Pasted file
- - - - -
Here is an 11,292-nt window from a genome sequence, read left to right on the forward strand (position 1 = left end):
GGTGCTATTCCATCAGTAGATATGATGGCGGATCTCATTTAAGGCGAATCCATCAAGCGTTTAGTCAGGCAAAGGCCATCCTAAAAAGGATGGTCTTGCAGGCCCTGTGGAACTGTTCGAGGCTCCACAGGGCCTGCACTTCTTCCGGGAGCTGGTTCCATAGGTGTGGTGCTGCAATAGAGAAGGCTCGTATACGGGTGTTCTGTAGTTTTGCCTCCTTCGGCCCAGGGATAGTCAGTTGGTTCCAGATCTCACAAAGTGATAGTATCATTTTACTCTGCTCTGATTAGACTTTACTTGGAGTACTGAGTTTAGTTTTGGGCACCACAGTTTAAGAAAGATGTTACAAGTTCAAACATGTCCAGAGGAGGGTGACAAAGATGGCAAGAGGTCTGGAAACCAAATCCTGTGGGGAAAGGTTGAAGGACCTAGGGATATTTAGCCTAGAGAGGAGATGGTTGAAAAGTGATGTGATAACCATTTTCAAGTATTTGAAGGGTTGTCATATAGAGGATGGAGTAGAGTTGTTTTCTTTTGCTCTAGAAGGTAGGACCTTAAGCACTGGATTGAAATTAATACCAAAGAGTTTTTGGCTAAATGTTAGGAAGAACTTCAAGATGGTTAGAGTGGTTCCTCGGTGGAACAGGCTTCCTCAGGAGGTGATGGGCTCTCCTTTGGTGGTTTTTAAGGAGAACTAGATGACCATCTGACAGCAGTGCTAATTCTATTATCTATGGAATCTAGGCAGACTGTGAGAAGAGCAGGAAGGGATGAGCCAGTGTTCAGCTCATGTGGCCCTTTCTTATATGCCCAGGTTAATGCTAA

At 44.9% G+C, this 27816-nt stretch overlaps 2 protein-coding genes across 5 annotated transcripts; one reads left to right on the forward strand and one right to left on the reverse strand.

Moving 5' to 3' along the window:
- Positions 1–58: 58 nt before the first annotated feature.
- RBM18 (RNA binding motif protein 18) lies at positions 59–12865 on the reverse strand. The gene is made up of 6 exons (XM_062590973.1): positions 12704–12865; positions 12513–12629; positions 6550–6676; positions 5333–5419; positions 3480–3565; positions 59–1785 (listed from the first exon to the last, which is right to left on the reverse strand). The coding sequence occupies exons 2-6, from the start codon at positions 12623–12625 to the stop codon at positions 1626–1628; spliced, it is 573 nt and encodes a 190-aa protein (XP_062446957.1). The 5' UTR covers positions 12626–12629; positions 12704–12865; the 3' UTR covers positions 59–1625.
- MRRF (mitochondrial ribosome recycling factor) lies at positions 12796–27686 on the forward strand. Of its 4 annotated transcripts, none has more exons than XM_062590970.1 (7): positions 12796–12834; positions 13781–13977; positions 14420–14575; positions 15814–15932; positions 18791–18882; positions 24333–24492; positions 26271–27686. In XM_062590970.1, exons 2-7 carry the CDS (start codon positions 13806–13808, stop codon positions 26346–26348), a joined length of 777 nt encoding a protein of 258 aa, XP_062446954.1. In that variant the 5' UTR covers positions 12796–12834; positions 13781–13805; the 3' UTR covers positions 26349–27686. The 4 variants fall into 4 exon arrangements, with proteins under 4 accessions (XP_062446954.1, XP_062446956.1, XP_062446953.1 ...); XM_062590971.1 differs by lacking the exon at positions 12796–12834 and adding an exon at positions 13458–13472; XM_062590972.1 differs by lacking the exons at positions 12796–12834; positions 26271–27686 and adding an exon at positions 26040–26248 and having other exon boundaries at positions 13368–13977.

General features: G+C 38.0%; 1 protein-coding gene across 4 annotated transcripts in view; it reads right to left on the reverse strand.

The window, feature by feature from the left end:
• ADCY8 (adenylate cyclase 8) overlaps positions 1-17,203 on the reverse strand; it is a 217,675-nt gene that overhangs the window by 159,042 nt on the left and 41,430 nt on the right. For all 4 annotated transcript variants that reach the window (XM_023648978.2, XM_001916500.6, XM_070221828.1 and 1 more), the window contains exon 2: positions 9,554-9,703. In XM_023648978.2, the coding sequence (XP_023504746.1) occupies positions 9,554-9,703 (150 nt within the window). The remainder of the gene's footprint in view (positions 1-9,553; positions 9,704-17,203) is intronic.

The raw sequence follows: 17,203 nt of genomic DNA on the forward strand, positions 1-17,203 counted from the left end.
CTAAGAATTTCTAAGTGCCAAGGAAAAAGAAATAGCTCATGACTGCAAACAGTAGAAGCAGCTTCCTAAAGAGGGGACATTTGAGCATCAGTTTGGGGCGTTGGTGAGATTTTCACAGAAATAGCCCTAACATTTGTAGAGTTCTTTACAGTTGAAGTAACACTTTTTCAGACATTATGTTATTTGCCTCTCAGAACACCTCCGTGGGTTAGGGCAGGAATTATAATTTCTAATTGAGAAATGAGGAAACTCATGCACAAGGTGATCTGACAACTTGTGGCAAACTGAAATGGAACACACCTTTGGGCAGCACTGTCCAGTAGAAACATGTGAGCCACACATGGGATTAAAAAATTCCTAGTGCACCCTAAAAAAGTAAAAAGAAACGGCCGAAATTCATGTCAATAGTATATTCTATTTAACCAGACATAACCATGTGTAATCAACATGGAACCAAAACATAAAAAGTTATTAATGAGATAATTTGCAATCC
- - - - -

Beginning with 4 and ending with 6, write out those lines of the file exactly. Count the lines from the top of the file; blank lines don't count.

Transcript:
Moving 5' to 3' along the window:
- Positions 1–58: 58 nt before the first annotated feature.
- RBM18 (RNA binding motif protein 18) lies at positions 59–12865 on the reverse strand. The gene is made up of 6 exons (XM_062590973.1): positions 12704–12865; positions 12513–12629; positions 6550–6676; positions 5333–5419; positions 3480–3565; positions 59–1785 (listed from the first exon to the last, which is right to left on the reverse strand). The coding sequence occupies exons 2-6, from the start codon at positions 12623–12625 to the stop codon at positions 1626–1628; spliced, it is 573 nt and encodes a 190-aa protein (XP_062446957.1). The 5' UTR covers positions 12626–12629; positions 12704–12865; the 3' UTR covers positions 59–1625.